Friday, January 28, 2011

One in a million

I covered a meeting last night, the topic was "Is Berkshire County sick?" Intriguing, right? From my neutral journalist's perspective my immediate reaction was "Of course it's sick, look around you." At which point, I sat in wait to hear statistics and ideas and health care jargon while attempting to snap some kind of action shot.

The attending crowd, a polite, fairly graying bunch mostly topping 50, nodded and tsked and shook their heads as one doctor after the other presented some pretty alarming statistics about our quaint little "resort" community. I think "last resort" might be the most appropriate term.

I attempted to remain calm and neutral while the numbers were presented, yet each percentage rattled in my head. Each percentage was an affront to my dignity. Inside, the journalist melted and spilled out of the mold. I was no longer neutral. I was a number, several numbers, at which people shook their heads, myself included.

15% of children under age 18 live in poverty here--my own children are among them.
10,000 require mental health services every year--I am one of them
11% of households are single parent--check

And on and on, for every topic--cancer, teen suicide, smoking, stress, access to nutrition, income inequality, there we were, my little family of three. I eventually stopped writing and just listened, every now and then hiding behind my camera for warmth.

"How the hell am I gonna crawl out of this hole," I thought.

The ride home was somber. I was thinking about a conversation I had earlier in the day. For once, someone was asking ME questions about MY life.

"This is weird," I'd said. "I'm always the one asking the questions." Nervous laughter.

He shook his head and put pulled at his beard a little.

"I'm really sorry that you're struggling this much," he said. "And you're so young."

I was grateful for the acknowledgment of the struggle, but could've done without the tailspin of thoughts that followed. I'm so busy making sure that our little heads stay above the water that I forget that I'm actually swimming, hard, for months at a time.

However, I find hope in the fact that eventually, most of us jump in the same boat. We reach for the ones who are struggling and the stronger ones row us to shore. Yes, my little family is a census-taker's wet dream and a social service agency's worst nightmare. But I don't see that, not really, when I look at myself and the kids.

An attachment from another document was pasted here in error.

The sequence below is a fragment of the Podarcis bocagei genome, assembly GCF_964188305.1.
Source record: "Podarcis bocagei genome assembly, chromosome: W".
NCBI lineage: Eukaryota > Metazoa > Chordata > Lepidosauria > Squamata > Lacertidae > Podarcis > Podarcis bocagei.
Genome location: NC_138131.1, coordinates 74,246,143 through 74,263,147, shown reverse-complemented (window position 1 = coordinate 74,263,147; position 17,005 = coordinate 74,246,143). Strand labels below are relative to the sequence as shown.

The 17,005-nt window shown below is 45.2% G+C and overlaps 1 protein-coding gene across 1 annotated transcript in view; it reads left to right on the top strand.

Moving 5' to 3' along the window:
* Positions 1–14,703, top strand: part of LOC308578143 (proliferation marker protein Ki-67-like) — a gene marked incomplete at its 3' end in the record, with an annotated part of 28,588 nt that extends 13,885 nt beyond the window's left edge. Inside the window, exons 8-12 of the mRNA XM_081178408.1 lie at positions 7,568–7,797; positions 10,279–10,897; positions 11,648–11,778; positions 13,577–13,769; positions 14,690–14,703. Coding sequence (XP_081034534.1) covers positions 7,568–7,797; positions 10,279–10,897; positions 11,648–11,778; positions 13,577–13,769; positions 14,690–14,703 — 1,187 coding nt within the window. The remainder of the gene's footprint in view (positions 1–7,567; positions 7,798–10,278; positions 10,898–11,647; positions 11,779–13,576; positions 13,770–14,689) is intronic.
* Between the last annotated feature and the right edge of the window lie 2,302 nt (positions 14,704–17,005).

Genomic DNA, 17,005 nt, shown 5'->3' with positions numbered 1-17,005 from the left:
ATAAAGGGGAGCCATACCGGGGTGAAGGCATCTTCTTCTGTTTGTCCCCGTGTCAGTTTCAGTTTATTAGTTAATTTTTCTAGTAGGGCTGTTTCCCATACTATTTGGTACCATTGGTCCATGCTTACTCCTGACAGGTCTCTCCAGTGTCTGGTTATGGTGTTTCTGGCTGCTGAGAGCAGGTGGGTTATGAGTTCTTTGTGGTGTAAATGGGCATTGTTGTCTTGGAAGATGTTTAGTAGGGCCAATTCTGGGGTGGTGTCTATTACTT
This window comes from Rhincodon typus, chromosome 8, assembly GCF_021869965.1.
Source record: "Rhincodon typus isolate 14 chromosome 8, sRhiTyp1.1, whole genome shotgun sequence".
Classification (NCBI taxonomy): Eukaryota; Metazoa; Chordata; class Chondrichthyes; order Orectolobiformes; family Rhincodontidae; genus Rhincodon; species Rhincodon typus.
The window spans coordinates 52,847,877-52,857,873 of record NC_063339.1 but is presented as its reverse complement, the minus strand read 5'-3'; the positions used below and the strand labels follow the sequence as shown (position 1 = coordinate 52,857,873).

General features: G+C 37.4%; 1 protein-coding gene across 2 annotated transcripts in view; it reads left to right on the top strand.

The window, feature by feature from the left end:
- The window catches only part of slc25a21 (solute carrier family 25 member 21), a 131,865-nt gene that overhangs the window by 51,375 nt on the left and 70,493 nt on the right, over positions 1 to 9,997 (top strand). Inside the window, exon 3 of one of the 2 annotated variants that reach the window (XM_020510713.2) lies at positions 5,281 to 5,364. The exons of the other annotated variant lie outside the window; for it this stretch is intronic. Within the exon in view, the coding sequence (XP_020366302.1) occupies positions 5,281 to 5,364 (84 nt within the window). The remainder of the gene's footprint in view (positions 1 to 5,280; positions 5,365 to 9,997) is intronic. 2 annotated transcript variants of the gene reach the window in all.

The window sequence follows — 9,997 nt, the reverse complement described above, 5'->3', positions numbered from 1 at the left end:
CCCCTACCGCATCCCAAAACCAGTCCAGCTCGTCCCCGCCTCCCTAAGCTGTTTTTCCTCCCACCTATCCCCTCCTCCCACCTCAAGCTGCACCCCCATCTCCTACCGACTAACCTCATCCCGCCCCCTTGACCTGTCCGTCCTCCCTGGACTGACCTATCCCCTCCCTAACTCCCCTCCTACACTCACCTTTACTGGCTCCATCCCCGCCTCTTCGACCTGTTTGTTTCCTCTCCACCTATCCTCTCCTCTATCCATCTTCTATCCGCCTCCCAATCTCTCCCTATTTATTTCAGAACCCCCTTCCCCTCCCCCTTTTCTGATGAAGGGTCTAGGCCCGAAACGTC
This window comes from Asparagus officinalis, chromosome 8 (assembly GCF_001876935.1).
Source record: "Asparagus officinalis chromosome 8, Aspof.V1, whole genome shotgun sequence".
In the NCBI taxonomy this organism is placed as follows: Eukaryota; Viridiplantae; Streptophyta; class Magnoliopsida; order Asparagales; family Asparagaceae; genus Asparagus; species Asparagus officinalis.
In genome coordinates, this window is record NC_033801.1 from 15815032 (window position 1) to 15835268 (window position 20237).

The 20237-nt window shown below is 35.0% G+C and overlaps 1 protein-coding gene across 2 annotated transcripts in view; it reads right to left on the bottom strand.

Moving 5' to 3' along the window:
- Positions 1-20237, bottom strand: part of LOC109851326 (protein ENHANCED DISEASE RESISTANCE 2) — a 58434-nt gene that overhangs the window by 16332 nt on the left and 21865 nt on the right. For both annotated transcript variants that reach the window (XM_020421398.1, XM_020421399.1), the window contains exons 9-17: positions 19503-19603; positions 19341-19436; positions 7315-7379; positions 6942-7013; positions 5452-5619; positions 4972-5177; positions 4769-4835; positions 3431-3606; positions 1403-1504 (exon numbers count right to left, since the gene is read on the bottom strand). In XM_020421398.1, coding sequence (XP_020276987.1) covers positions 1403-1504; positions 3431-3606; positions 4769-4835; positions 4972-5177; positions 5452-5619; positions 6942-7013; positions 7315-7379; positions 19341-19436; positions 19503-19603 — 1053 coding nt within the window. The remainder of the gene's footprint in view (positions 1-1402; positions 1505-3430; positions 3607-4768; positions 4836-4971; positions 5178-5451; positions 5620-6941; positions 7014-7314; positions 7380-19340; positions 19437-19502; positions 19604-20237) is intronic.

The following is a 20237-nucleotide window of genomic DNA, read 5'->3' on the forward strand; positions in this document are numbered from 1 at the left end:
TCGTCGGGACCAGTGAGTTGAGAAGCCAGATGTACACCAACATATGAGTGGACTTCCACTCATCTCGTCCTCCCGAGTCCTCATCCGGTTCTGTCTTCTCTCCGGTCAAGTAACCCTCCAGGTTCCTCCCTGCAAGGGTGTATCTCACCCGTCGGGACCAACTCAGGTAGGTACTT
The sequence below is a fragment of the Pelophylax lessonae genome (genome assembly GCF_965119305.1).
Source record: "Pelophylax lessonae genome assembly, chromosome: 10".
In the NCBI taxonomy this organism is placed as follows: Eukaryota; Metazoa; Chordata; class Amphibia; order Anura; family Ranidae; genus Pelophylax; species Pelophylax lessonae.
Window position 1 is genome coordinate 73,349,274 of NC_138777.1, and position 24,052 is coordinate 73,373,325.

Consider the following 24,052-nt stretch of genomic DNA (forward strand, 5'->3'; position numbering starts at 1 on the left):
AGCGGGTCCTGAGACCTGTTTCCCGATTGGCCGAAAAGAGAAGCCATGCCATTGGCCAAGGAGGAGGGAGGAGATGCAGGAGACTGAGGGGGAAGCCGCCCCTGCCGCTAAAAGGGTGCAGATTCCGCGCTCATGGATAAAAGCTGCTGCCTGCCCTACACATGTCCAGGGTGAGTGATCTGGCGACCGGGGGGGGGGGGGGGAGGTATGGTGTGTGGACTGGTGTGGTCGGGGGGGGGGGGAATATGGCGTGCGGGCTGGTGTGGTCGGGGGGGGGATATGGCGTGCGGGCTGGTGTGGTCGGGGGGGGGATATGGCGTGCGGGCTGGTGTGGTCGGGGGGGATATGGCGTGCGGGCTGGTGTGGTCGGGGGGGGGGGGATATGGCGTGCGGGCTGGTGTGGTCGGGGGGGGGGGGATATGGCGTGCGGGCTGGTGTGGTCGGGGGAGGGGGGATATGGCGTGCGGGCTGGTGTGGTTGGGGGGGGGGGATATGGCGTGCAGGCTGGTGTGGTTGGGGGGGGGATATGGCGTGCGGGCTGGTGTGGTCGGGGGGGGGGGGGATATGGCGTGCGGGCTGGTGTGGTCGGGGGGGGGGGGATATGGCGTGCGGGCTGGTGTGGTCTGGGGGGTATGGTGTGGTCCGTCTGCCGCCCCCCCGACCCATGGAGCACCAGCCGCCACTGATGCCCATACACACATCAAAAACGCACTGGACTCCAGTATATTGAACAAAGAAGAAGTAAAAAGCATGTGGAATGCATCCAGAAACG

I see the only person in her whole family who went to college and finished and then went to grad school. I see a little boy with the mind of a mad genius. I see a young woman, who, by her mere existence, breaks racial and social barriers every day with gusto and a great hat. I see a woman who makes the right choices every day and sticks by them. I see a fierce mother who will do anything to make sure her children are healthy and happy and warm. I still see a future for us.

Percentages have their place, just not at my kitchen table.

1 comment:

  1. Hi Nichole,

    I agree with you on this one. It is important to reach out hand help others when they are in need. It is interesting that you are playing the role of the individual receiving questions rather than asking questions. I have fallen on the same boat as well. I used to write for a few websites, and I was always the one asking the questins. Now, people are asking me the questions that I used to ask them. Personally, I like to keep my information as private as possible, so I do not have anyone interfere with my affairs or hurt my feelings. I have had that experience as well, where someone tries to interfere with my personal affairs and I do not feel like talking. I have gotten in trouble for this in the past and I have managed to bail my way out of these situations, usually by running away.

    Hope all is well,

    Jon Swartz